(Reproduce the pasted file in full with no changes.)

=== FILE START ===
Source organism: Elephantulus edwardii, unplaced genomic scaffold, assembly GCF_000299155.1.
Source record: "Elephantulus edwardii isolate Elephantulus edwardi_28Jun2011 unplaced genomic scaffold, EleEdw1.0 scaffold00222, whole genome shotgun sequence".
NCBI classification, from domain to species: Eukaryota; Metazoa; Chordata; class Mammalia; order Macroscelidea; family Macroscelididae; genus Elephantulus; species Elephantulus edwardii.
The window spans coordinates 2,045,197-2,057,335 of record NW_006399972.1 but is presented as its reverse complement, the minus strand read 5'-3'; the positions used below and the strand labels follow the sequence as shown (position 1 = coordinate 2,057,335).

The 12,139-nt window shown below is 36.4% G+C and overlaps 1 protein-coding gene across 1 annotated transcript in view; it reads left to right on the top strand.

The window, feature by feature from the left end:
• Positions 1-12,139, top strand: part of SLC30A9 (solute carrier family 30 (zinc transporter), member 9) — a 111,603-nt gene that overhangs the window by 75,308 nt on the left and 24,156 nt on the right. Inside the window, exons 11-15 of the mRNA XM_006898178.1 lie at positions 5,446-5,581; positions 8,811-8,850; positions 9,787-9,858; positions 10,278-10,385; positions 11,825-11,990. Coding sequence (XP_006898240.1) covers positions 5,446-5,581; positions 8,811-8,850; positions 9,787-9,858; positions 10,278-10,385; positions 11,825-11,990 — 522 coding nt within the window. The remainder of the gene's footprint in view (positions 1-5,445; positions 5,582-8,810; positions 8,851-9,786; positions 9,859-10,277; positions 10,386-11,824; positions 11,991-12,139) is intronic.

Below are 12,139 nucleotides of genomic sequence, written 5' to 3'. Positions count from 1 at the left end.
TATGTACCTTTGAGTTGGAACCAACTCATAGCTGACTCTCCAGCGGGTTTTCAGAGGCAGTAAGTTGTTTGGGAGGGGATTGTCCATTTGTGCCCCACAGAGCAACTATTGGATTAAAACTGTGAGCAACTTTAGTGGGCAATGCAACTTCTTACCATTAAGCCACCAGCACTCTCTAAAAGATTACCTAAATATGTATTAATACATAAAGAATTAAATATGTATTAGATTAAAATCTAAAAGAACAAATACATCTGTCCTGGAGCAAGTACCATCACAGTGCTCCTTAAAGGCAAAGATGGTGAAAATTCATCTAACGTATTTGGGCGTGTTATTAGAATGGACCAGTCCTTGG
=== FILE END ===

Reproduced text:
Source organism: Elephantulus edwardii, unplaced genomic scaffold, assembly GCF_000299155.1.
Source record: "Elephantulus edwardii isolate Elephantulus edwardi_28Jun2011 unplaced genomic scaffold, EleEdw1.0 scaffold00222, whole genome shotgun sequence".
NCBI classification, from domain to species: Eukaryota; Metazoa; Chordata; class Mammalia; order Macroscelidea; family Macroscelididae; genus Elephantulus; species Elephantulus edwardii.
The window spans coordinates 2,045,197-2,057,335 of record NW_006399972.1 but is presented as its reverse complement, the minus strand read 5'-3'; the positions used below and the strand labels follow the sequence as shown (position 1 = coordinate 2,057,335).

The 12,139-nt window shown below is 36.4% G+C and overlaps 1 protein-coding gene across 1 annotated transcript in view; it reads left to right on the top strand.

The window, feature by feature from the left end:
• Positions 1-12,139, top strand: part of SLC30A9 (solute carrier family 30 (zinc transporter), member 9) — a 111,603-nt gene that overhangs the window by 75,308 nt on the left and 24,156 nt on the right. Inside the window, exons 11-15 of the mRNA XM_006898178.1 lie at positions 5,446-5,581; positions 8,811-8,850; positions 9,787-9,858; positions 10,278-10,385; positions 11,825-11,990. Coding sequence (XP_006898240.1) covers positions 5,446-5,581; positions 8,811-8,850; positions 9,787-9,858; positions 10,278-10,385; positions 11,825-11,990 — 522 coding nt within the window. The remainder of the gene's footprint in view (positions 1-5,445; positions 5,582-8,810; positions 8,851-9,786; positions 9,859-10,277; positions 10,386-11,824; positions 11,991-12,139) is intronic.

Below are 12,139 nucleotides of genomic sequence, written 5' to 3'. Positions count from 1 at the left end.
TATGTACCTTTGAGTTGGAACCAACTCATAGCTGACTCTCCAGCGGGTTTTCAGAGGCAGTAAGTTGTTTGGGAGGGGATTGTCCATTTGTGCCCCACAGAGCAACTATTGGATTAAAACTGTGAGCAACTTTAGTGGGCAATGCAACTTCTTACCATTAAGCCACCAGCACTCTCTAAAAGATTACCTAAATATGTATTAATACATAAAGAATTAAATATGTATTAGATTAAAATCTAAAAGAACAAATACATCTGTCCTGGAGCAAGTACCATCACAGTGCTCCTTAAAGGCAAAGATGGTGAAAATTCATCTAACGTATTTGGGCGTGTTATTAGAATGGACCAGTCCTTGG